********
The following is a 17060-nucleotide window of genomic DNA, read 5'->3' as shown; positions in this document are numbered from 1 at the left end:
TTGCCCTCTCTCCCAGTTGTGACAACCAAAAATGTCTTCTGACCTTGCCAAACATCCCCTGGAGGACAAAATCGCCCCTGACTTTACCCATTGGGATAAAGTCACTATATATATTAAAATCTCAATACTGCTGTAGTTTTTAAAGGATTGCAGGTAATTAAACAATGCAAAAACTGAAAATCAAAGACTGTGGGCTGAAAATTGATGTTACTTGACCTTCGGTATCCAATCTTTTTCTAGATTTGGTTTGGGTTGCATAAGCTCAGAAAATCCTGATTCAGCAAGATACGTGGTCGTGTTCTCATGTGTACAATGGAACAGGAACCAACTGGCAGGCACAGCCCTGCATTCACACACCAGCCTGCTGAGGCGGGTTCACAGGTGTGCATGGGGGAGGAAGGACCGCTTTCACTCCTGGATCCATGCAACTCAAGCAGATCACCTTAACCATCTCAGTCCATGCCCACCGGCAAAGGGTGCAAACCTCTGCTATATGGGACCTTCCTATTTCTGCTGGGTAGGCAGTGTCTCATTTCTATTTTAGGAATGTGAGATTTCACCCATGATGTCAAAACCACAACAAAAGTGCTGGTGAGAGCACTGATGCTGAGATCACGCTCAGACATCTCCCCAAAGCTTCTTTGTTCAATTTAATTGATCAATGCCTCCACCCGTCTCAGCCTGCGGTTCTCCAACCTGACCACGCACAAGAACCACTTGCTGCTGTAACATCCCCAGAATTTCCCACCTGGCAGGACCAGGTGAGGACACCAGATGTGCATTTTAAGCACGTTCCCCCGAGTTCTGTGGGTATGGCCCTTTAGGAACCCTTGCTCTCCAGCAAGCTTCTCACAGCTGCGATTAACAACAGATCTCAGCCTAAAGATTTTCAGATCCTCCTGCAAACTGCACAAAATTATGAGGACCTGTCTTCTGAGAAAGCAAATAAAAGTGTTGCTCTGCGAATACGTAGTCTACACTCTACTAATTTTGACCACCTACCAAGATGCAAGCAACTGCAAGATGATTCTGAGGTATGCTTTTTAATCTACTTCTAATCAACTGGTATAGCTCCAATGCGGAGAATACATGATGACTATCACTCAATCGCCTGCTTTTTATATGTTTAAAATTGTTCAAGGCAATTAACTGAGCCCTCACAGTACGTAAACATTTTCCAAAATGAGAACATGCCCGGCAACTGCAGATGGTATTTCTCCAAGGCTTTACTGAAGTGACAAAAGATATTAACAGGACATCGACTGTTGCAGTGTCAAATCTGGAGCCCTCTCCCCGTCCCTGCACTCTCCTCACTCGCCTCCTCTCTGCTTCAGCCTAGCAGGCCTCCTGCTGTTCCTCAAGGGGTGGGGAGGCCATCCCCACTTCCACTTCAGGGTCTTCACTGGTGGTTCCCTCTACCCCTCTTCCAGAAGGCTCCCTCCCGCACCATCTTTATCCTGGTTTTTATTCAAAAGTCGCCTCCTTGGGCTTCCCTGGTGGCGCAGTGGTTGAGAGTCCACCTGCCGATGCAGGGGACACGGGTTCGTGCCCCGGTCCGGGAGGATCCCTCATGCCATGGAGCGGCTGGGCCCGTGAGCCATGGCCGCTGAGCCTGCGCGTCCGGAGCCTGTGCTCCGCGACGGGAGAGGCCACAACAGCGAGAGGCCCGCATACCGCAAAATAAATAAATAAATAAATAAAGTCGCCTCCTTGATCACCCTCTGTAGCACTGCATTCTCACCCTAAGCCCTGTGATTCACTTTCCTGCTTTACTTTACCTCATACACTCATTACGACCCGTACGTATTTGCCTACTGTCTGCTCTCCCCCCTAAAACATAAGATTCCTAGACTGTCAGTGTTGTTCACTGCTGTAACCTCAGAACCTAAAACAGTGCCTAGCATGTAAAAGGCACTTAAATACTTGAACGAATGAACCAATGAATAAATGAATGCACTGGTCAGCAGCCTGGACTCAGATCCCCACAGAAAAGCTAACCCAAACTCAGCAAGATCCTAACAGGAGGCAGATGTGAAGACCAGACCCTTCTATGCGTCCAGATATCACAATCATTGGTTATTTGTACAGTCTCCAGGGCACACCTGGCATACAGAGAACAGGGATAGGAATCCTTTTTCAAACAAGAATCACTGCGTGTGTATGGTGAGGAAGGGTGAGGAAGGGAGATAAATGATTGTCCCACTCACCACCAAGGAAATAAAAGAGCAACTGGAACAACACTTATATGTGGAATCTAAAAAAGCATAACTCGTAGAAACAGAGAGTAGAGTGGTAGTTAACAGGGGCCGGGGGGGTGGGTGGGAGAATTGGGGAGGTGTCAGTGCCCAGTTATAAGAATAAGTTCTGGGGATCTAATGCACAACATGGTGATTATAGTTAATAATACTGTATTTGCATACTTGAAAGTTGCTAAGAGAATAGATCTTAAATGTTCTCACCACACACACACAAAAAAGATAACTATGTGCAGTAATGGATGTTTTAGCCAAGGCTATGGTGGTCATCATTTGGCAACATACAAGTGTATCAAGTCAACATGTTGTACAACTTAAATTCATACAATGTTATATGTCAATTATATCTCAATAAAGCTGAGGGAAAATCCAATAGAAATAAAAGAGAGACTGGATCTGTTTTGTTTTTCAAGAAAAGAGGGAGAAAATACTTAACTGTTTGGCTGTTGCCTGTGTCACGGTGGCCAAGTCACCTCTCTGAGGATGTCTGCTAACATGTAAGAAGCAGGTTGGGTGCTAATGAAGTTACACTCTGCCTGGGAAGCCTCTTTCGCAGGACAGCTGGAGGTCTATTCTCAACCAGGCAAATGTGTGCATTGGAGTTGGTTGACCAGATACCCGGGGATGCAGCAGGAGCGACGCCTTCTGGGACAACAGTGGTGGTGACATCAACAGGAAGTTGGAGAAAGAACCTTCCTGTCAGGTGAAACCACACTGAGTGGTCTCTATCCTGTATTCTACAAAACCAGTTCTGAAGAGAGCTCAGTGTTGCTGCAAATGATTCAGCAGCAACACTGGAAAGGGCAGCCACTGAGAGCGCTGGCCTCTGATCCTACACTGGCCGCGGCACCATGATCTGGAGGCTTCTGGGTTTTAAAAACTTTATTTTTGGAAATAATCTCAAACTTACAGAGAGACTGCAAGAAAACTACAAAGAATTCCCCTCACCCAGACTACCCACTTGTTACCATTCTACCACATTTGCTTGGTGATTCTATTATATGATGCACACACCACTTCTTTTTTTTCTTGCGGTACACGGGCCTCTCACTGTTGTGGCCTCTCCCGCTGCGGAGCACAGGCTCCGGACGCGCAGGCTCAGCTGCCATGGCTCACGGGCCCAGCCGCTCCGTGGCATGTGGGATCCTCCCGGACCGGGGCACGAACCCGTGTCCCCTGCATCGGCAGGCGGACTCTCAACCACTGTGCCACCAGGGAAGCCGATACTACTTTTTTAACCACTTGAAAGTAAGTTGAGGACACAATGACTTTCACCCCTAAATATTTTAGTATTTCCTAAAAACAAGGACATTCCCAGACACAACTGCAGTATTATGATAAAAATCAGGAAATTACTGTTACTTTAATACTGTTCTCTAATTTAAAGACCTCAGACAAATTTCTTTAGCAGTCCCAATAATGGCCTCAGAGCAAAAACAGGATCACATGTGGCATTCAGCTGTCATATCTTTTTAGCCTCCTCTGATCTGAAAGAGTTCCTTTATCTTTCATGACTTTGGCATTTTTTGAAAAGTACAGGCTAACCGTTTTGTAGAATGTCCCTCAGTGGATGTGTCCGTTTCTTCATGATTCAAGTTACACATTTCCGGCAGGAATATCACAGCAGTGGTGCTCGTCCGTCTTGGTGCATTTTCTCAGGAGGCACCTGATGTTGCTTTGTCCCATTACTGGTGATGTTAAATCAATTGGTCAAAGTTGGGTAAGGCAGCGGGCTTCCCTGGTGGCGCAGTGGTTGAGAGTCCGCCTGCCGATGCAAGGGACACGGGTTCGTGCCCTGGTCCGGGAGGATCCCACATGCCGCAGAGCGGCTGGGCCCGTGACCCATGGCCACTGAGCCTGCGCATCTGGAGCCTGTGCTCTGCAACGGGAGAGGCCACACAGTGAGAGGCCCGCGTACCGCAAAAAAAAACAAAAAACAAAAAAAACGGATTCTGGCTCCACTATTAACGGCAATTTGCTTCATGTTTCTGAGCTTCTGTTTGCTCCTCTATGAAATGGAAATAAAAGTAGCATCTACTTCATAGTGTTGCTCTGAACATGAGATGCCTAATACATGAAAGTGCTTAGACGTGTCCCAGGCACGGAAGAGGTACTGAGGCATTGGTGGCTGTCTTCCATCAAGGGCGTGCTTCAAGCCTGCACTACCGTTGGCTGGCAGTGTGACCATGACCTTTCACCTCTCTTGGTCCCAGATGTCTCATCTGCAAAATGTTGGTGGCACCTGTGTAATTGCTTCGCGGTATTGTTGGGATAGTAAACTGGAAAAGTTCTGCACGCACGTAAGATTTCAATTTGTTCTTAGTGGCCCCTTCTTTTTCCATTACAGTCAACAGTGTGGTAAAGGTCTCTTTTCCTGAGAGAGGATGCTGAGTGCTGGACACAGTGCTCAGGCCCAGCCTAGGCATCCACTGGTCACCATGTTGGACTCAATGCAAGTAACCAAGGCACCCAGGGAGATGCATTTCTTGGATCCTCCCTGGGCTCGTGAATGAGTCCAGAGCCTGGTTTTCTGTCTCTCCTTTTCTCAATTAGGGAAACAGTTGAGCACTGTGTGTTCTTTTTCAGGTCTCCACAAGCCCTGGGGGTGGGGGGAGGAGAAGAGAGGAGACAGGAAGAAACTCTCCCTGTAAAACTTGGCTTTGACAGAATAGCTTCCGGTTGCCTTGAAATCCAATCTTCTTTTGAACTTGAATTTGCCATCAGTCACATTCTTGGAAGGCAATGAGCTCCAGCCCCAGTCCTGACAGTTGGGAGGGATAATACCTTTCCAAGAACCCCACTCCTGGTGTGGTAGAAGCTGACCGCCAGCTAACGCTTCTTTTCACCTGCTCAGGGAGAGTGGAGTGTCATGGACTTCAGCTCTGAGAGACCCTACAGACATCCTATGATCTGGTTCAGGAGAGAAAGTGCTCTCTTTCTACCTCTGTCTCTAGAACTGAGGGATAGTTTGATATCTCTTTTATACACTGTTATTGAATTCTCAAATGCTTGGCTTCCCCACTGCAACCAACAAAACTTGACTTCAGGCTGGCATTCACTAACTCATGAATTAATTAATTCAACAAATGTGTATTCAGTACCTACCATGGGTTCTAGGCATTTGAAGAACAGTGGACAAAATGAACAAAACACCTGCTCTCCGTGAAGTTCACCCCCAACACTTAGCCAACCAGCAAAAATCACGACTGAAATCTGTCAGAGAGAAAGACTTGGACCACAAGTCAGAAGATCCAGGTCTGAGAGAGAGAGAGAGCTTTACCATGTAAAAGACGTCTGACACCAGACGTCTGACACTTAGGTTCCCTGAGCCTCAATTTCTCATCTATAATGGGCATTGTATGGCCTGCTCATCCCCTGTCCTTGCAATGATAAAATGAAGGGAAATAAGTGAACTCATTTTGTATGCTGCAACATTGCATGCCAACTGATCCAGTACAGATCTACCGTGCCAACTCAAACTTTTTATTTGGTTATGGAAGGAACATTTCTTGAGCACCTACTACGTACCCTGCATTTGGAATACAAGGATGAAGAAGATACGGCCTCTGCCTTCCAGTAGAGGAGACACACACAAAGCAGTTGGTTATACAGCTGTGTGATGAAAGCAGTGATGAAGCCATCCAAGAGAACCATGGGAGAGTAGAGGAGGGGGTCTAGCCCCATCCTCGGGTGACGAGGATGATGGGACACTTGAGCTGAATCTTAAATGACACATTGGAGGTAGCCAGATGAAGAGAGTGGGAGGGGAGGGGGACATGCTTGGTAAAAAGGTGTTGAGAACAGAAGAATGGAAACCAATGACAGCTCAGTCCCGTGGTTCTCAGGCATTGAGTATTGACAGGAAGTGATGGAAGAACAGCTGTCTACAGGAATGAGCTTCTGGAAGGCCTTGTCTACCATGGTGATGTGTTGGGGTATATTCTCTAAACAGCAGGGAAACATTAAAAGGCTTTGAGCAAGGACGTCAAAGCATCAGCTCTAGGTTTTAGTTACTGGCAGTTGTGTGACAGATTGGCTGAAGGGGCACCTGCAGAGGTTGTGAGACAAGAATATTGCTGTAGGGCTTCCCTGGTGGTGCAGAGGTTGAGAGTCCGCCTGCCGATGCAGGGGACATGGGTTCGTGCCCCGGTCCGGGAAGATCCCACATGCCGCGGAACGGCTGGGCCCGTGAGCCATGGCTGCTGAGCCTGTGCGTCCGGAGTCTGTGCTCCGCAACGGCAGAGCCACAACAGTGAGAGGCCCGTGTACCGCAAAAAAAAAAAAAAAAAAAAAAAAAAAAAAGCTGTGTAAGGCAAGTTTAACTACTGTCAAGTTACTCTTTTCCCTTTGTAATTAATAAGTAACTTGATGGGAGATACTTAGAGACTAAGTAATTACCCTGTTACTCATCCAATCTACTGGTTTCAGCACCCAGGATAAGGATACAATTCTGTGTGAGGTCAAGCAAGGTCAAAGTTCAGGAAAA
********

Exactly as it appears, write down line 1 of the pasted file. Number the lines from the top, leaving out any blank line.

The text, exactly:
The following is a 17060-nucleotide window of genomic DNA, read 5'->3' as shown; positions in this document are numbered from 1 at the left end: